Preventing Stroke: 8 Ways to Lower Your Odds

Every year, nearly 800,000 people suffer a stroke. It’s the fifth leading cause of death in the U.S. and a leading cause of long-term, chronic disability.

However, eighty percent of strokes (four out of five) are preventable. Some risk factors, like your age and family history, are out of your hands. But there are several risk factors for stroke that you can impact. Here are 8 ways to help lower your odds of having a stroke.

  1. Eat heart-healthy foods. These include fruits, vegetables, high-fiber foods, and foods that are low in sodium, saturated fat, trans fat and cholesterol. Try to eat fish at least twice a week. Oily fish, which contain omega-3 fatty acids, are best. These fish include salmon, mackerel, lake trout, herring and sardines.
  2. Maintain a healthy weight. Being overweight makes you more likely to have high blood pressure, heart problems and diabetes. These conditions make a stroke more likely. Your target blood pressure should be 120/80. Take your blood pressure twice a day and record the measurement to share with your doctor.
  3. Get moving. Being inactive or obese can increase your risk of stroke, high blood pressure, diabetes, high cholesterol and heart disease. Increasing your activity by 30 minutes a day can provide many health benefits and reduce your risk of these diseases.
  4. Get your zzzzzzs. Researchers have discovered a link between people getting less than six hours of sleep a night and stroke. Sleep apnea, a sleep disorder that affects your breathing, is also associated with stroke risk factors like high blood pressure, atrial fibrillation, heart failure and diabetes. If you or your partner snore, talk to your doctor about getting a sleep study to check for sleep apnea.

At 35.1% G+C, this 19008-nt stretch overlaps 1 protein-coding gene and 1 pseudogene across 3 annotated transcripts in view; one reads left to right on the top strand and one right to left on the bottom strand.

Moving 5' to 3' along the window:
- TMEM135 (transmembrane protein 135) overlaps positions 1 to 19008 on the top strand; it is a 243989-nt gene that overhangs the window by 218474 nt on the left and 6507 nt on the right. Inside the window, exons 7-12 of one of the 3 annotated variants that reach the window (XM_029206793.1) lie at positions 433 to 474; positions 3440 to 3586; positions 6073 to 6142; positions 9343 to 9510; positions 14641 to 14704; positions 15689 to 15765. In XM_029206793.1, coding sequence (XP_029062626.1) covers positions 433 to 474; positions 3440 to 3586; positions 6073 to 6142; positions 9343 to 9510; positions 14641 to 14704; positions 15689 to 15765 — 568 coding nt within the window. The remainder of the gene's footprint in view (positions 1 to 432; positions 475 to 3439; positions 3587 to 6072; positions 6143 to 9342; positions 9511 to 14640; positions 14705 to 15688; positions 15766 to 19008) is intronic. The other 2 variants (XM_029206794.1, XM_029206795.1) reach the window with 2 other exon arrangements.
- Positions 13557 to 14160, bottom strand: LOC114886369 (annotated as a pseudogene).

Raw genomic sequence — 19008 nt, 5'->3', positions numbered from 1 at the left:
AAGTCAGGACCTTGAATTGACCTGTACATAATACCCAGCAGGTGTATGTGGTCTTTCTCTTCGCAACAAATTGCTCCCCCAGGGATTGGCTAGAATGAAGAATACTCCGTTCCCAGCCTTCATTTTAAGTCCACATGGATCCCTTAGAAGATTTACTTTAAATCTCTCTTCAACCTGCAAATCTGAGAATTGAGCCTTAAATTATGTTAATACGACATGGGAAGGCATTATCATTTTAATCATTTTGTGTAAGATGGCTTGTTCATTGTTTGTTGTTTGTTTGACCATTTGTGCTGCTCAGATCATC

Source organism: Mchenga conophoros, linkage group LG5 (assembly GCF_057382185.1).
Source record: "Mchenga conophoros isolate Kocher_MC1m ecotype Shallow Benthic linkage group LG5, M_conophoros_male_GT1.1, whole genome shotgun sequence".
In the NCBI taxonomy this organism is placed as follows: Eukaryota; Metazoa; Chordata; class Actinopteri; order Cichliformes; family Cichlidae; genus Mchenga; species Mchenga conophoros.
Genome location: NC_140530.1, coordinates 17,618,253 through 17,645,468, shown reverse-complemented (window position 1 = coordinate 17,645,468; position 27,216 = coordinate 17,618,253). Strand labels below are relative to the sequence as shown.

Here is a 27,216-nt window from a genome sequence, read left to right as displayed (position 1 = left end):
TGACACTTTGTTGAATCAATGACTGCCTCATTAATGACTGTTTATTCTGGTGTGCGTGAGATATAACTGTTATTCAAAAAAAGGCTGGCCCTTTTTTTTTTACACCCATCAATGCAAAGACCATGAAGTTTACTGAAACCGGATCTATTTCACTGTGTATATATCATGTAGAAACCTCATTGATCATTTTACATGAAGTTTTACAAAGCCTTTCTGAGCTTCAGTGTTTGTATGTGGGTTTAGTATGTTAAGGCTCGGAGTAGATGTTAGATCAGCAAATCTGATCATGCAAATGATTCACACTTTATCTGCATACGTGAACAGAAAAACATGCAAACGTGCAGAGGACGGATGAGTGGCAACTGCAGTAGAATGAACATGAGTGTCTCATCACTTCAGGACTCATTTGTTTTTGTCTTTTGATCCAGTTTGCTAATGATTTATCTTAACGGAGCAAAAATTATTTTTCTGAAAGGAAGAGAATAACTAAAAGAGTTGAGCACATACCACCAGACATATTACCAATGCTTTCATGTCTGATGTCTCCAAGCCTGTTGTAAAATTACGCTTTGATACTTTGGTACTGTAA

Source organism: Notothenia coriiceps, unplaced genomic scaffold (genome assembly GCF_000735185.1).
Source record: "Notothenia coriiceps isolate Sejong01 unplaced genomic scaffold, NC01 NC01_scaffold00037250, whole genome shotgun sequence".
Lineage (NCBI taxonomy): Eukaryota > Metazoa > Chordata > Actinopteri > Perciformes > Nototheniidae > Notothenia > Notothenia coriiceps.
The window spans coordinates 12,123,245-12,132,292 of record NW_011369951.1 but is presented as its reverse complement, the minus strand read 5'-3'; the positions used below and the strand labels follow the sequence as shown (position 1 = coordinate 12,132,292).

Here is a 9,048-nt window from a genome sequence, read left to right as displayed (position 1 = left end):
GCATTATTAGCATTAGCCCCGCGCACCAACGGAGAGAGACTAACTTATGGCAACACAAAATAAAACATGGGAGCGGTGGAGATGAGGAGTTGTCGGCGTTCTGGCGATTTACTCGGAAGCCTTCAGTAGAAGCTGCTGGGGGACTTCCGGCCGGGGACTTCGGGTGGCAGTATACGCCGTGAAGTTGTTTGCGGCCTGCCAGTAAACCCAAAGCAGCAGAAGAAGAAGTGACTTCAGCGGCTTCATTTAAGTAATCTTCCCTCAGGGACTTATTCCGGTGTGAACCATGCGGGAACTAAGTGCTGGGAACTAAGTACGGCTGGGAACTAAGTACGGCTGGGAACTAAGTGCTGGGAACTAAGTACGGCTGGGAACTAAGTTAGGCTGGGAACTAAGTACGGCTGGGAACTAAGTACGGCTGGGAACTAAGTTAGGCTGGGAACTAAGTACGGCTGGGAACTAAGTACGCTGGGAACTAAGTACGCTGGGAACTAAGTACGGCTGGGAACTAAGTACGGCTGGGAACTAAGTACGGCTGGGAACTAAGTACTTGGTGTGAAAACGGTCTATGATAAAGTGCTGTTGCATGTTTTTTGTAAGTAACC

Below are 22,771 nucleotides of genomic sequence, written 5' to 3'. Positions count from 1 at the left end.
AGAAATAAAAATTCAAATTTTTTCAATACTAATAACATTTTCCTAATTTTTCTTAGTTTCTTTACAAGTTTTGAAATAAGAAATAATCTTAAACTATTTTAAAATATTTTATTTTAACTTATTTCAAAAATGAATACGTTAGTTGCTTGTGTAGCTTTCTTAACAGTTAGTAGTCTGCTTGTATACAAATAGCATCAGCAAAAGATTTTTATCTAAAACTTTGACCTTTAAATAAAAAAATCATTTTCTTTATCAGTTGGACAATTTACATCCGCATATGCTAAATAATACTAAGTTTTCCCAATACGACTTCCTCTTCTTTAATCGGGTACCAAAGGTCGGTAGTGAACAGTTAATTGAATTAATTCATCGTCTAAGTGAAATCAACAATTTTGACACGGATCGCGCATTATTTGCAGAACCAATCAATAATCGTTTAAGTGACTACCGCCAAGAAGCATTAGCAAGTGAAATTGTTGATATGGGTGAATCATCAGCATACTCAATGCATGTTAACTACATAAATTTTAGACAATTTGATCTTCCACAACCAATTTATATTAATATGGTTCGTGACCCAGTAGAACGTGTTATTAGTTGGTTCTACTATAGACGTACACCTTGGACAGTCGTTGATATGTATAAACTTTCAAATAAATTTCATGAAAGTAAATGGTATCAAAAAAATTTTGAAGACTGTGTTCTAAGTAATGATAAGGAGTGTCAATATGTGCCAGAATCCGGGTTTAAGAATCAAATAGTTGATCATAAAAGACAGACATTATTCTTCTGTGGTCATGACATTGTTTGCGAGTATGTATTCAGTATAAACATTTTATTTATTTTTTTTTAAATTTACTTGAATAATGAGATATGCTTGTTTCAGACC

5. De-stress. When you’re feeling stressed, your hormones increase your blood pressure. If those hormones stick around for a while, it can lead to elevated blood pressure, which is a leading cause of stroke. Try to find something that helps you keep calm, whether it’s meditation, a massage or a run through the park.
  6. Quit smoking. Many diseases are linked to smoking, including: heart disease, stroke, lung cancer and respiratory problems. Stopping smoking greatly reduces your risk of these diseases.
  7. Limit alcohol intake. Binge drinking can lead to stroke, as can regular alcohol use. Higher blood pressure occurs in women who average more than one drink per day, and men who drink an average of more than two drinks per day.
  8. Get regular checkups. Talk to your primary care doctor about regular screenings for blood pressure, cholesterol, body mass index (BMI) and blood glucose. All of these tests can help determine how high your risk is for stroke.

If your doctor has prescribed medication, make sure you’re following the directions to help keep those risk factors in check.

Quick action is the most important factor in treating stroke.

Make sure you’re familiar with the signs and symptoms. An easy way to remember the signs and symptoms of stroke is to B.E.F.A.S.T.

  • = Balance: Does the person complain of sudden onset unsteadiness, dizziness or difficulty walking? 
  • = Eyes: Does the person complain of narrowing vision, blurred vision, seeing dark or bright spots? 
  • = Face: Ask the person to smile & show their teeth. Is the smile even or lop-sided? 
  • = Arms: Ask the person to raise both arms and hold them straight out. Does one arm drift downward? 
  • = Speech: Ask the person to repeat a simple sentence. Do words sound slurred or garbled? 
  • = Time: Knowing the time when the person was last seen “normal” helps determine the course of treatment and improve outcomes.